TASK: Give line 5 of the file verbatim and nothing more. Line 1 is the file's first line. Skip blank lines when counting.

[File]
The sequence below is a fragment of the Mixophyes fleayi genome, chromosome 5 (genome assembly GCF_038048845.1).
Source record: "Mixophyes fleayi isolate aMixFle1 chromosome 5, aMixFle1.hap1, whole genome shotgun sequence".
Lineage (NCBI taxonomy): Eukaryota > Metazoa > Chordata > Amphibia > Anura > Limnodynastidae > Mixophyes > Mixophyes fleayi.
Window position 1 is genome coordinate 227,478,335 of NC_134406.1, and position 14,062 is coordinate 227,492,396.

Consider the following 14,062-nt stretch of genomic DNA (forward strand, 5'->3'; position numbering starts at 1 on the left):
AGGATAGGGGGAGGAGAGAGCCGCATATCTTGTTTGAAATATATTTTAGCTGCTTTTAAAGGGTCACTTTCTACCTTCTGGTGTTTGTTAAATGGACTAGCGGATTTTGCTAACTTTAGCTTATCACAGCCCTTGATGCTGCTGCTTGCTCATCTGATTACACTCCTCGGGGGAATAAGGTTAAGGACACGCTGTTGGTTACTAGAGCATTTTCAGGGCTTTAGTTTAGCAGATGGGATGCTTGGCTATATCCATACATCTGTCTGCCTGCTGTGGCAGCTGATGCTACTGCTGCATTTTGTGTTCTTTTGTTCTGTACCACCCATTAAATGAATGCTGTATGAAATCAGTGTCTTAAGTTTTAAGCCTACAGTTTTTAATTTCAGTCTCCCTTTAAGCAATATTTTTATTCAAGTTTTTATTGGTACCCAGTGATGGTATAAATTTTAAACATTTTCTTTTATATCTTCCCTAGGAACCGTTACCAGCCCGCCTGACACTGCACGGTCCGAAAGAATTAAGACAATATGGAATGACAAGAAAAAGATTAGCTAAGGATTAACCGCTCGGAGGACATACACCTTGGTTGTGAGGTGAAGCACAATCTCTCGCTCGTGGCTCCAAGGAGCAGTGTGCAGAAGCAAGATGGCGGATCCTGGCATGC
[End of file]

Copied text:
Consider the following 14,062-nt stretch of genomic DNA (forward strand, 5'->3'; position numbering starts at 1 on the left):